11 Surprising Findings From The Biggest Study On Cannabis Ever Done

The Largest Study In History Done On Marijuana And The Findings Are In

Posted by:
DanaSmith on Friday Jan 27, 2017

11 Surprising Findings From The Biggest Study On Cannabis Ever Done

The Largest Cannabis Survey Ever Done Revealed These Amazing Facts from CannabisNet on Vimeo.


Despite more legal access to cannabis, there are still so many things we don’t fully understand about the plant. However, anecdotal evidence about the potent healing properties of cannabis on hundreds of different illnesses continues to rise, and more people are changing their perceptions about it.


Since November’s elections, 20% of the American population now live in a state where recreational cannabis is available, while an even greater percentage of the population live in states where there is access to medical cannabis in one form or another. However, scientifically speaking, there is still so much we don’t know about cannabis.


Last week, the most comprehensive report on cannabis was released by the National Academy of Sciences, Engineering, and Medicine. Currently there is no other report that discusses so thoroughly what we do and do not know about cannabis - and all of the information is up to date. The team behind the report is composed of representatives of the country’s top educational institutions. They used data from over 10,000 studies, and from these the team drew over 100 findings. More than anything, the report tells us that that there is still so much that isn’t known or understood about cannabis and how it works in the human body.


“Really, most of the therapeutic reasons people use medical marijuana aren’t substantiated beneficial effects of the plant,” says Sean Hennessy, part of the 16 scientists that performed the review and a professor of epidemiology at the University of Pennsylvania. Hennessy also adds that cannabis uses were ““limited evidence or insufficient evidence.”


The 400-page report calls for more research on the medicinal benefits of cannabis as well as its cannabinoids. It also states that there are large gaps when it comes to what we currently know about the plant. The committee behind the report found substantial evidence in the effectivity of cannabis in treating chemo-caused nausea, chronic pain, and muscle spasms caused by MS. However they also found that there was a lack of evidence in other illnesses such as epilepsy, ADHD in children, and increasing appetite in patients of HIV/AIDS.


Here are the 11 most surprising findings about cannabis from the report:


There is significant evidence that cannabis is effective in treating chronic pain. It’s also the most common reason people use medical cannabis, based on the report. The team also concluded with certainty that cannabis is useful in preventing and treating nausea caused by chemotherapy and muscle spasms caused by MS.


Children are more susceptible to accidentally consuming pot in states which have legalized cannabis.



The researchers found evidence that cannabis use increases the risk for automobile accidents.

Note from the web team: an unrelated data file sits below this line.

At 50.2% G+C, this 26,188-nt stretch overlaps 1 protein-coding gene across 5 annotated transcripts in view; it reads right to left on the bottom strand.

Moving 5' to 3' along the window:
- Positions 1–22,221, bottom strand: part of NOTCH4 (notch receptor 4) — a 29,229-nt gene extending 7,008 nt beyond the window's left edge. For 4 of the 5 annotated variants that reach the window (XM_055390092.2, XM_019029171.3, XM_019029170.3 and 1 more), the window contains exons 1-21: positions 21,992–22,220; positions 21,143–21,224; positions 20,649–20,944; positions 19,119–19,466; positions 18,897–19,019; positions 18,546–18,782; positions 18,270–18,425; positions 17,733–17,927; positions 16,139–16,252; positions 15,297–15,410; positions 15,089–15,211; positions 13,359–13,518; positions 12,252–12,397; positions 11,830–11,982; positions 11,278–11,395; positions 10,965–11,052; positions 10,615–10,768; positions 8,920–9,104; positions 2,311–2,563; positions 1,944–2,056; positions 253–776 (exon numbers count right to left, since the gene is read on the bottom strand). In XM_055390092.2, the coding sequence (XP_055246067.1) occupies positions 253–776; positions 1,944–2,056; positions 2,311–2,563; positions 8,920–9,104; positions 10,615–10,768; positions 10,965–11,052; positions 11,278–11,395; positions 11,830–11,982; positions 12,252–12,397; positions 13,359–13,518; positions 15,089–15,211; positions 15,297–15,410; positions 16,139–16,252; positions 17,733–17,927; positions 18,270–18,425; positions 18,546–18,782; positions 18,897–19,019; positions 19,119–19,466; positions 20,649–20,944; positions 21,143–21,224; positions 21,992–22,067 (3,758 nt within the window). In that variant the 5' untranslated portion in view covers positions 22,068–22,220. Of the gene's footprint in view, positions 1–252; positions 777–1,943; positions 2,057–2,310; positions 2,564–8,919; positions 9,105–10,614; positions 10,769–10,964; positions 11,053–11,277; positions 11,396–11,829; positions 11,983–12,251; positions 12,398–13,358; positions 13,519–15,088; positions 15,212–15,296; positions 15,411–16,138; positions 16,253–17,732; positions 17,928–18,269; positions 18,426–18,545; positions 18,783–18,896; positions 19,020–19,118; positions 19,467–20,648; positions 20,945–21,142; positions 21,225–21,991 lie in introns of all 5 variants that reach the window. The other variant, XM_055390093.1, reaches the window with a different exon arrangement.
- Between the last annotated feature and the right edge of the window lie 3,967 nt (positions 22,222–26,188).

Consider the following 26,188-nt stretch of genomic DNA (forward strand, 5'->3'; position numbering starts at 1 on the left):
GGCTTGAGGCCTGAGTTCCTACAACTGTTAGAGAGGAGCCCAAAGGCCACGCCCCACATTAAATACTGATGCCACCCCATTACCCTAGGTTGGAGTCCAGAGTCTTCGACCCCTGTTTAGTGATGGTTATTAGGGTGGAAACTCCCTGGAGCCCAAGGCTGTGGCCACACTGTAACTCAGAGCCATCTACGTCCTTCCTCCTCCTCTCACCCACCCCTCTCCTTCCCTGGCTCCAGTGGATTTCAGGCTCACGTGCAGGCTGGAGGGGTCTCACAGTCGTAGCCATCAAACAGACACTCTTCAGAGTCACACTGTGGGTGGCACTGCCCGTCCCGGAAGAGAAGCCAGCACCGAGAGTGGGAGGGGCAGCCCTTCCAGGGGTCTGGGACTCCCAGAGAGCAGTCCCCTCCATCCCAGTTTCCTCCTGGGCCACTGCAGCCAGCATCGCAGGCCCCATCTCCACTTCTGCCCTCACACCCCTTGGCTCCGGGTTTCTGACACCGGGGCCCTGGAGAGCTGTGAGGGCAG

They found moderate evidence which says that cannabis use isn’t linked to an increased risk in head and neck cancers or lung cancers, which are associated with smoking tobacco. Surprisingly they did find some evidence which suggests that chronic cannabis users may be at higher risk for developing testicular cancer.



There is no evidence that cannabis use can lead to cardiovascular problems although there was little evidence that smoking cannabis may increase the risk of a heart attack.


There is insufficient evidence that cannabis has anti-inflammatory properties.


Substantial evidence shows that regular cannabis users may be at higher risk for developing chronic bronchitis, however there is no evidence that shows that cannabis use will or won’t add to the risk of asthma, COPD, or other respiratory conditions.


Some evidence suggests that there’s a connection between prenatal cannabis use, or when pregnant women use cannabis, and low birth weight. However there is inadequate evidence that that cannabis use leads to complications in pregnancy or that use would increase the time a baby would have to spend in a neonatal ICU.


Evidence also shows that frequent use leads to added risks of developing schizophrenia, which is a concern for those who are already at risk for developing this mental disorder in the first place.


There is limited evidence associating cannabis use with slower academic achievements, although this shows to be particularly true for users who start cannabis use at adolescence.


The most important conclusion of the massive study is that definitely there is much more research needed for cannabis. It’s also important to remember that just because the study says there is an increased risk, doesn’t mean that using cannabis will actually cause that risk.


Today it still remains difficult to conduct research on pot, because the DEA still keeps it at a Schedule 1 drug.  This makes it almost impossible for researchers to have the same kind of access to cannabis varieties that people use for medicine. The same is true even in states which have legalized marijuana  - federal law prevents researchers from using medicinal cannabis.








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